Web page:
Monday, November 19, 2007

Christmas Gift - Graphite & Charcoal Cat Portrait of Zak


Well I think Zak's portrait is complete! I will leave him overnight and may make minor tweaks. The scan does not show the graduations in tone as well as I would like. Some areas look a little choppy in the scan, but if gives the general idea. I think the dark background is throwing the balance off a bit for the scan.

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Saturday, November 17, 2007

Christmas Gift - Graphite & Charcoal Cat Portrait of Zak- Update #4

Zak is very near completion, just a few more tweaks in his fur better match his color pattern and texture. The blanket also needs to be lightened in a few areas so it does not look so flat.

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Monday, November 12, 2007

Christmas Gift - Graphite & Charcoal Cat Portrait of Zak- Update #3

I have added a few more layers of graphite pencil to Zak's fur and will add more still but needed to get the background established first. The blanket has been drawn with 4B graphite pencil and I will either use charcoal for the background behind his tail or 6B graphite pencil, will see how it progresses.

I definitely need to get his eyes drawn in, cats just do not look right without their eyes!

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Saturday, November 10, 2007

Christmas Gift - Graphite & Charcoal Cat Portrait of Zak- Update #1


Several layers of 2B graphite pencil have been added loosely, many more to go!

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Sunday, October 28, 2007

Graphite & Charcoal Cat Portrait


This is the graphite sketch of a cat name Vartz that I have just started. It is a 50th Birthday gift for his person and it is a rush job so not sure how many posts I will do of him before he is finished due to the time. I darkened the graphite sketch so that it is easier to see online it is much lighter on the paper. I added more detail in the sketch than I usually do as he has so many stripes in his fur and the photo is a little dark so I don't want to get lost as I go.

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Sunday, August 12, 2007

Exploring Conte

I have been taking a bit of a break from commissions and have been exploring new mediums for the past month. Oddly enough, I have never tried conte or chalk in the past. I stumbled across an artist who does amazing portraits in both oils and conte and charcoal. Her name is Marina Dieul and you can see her work on her blog at http://marinadieul.blogspot.com/

She manages to capture such emotion and strength in her portraits and her conte and charcoal portraits only use a few colors to achieve a full range of tonal values. So as soon as I saw her work I ran out to the art store and purchased some conte and started playing. Well, for such a simple medium conte has such a huge range of tonal values and possibilities. Now, how to achieve these ranges, that is not so simple. I have been using similar methods that I use for my graphite and charcoal portraits and so far, am quite please with the results.

Combining the conte with vine charcoal produces a nice range of tonal values and, depending on how and when you combine them, different results can be achieved. Vine charcoal seems to produce the softest results which I prefer and depending on how it is blended (ie blending stumps, cloths, fingers etc.) a full range of blending can be achieved. I use the same methods for blending the conte and have been playing with several shades to achieve smooth transitions of color. The conte that Marina recommends is Carres which can be purchased at most art stores and has several colors to work with although I prefer to stick to a very limited palette of earth tones, especially while I am still trying to learn the medium. I will post some of my sample exercises and eventually a sketch or two once I am happy with the results. So far, I have just been doing basic blending/drawing exercises, spheres, lines and blending to get a feel for the medium.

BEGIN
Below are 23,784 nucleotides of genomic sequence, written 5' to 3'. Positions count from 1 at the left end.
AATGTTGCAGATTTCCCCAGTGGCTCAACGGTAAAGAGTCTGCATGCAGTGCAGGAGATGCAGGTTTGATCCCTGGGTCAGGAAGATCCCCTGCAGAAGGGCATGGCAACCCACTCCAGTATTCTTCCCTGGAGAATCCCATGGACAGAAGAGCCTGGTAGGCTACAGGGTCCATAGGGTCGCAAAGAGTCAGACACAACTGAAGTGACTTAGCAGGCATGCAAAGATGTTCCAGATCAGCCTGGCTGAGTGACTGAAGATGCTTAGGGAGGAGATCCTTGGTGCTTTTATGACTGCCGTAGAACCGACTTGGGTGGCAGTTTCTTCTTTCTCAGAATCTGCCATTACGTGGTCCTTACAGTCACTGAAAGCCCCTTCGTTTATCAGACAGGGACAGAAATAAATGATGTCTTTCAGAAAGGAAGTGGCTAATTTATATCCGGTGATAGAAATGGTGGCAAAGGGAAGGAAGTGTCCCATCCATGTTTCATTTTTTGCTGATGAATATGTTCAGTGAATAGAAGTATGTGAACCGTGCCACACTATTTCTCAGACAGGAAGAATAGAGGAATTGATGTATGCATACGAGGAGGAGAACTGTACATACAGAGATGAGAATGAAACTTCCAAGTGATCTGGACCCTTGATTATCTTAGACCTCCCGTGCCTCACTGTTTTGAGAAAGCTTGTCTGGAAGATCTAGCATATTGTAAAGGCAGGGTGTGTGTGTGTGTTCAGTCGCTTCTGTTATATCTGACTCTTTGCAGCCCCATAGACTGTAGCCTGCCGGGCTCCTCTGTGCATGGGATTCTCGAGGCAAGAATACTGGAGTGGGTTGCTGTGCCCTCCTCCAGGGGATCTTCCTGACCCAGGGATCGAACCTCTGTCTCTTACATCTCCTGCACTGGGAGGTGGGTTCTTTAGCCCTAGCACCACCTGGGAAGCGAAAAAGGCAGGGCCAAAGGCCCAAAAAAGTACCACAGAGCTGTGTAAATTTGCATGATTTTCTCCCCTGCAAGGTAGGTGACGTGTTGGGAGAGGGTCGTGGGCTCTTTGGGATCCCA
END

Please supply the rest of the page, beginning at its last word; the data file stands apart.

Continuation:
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Sunday, July 24, 2005

Graphite & Charcoal Materials Tutorial

Drawing Surface
My favorite drawing surfaces are smooth or medium bristol board and arches hot pressed watercolor paper. The watercolor paper provides more tooth for the graphite and charcoal to settle into.

Pencils
Any artist grade pencils will do. Experiment to find a brand that you feel comfortable with. I generally use F for the initial drawing as it erases easily without too much damage to the paper. I also like to use mechanical pencils as well as regular pencils as they maintain their shape well.

Charcoal

Again any artist grade charcoal that you can find will work well. The degrees of hardness ranges from HB (hardest) to 3B (softest).

Erasers

I use mak tak as a kneaded eraser. You can buy it at any stationary store. It is used for tacking pictures to walls but it works perfectly for lifting graphite and/or charcoal from drawings and for erasing.

Blending Stumps

Soft paper felt with double pointed ends used for blending. If the point wears down you can use sand paper to repoint.

Tortillions

Soft rolled paper with pointed end used for blending

Chamois

For the smoothest blending and to lift off extra graphite or charcoal.
Tissue PaperFor a rougher blending effect and to lift off extra graphite or charcoal.


Miscellanesous

Tracing paper to draw original artwork on, transfer paper, masking tape for holding template in place, drafting brush to remove eraser and graphite residue, chamois for blending

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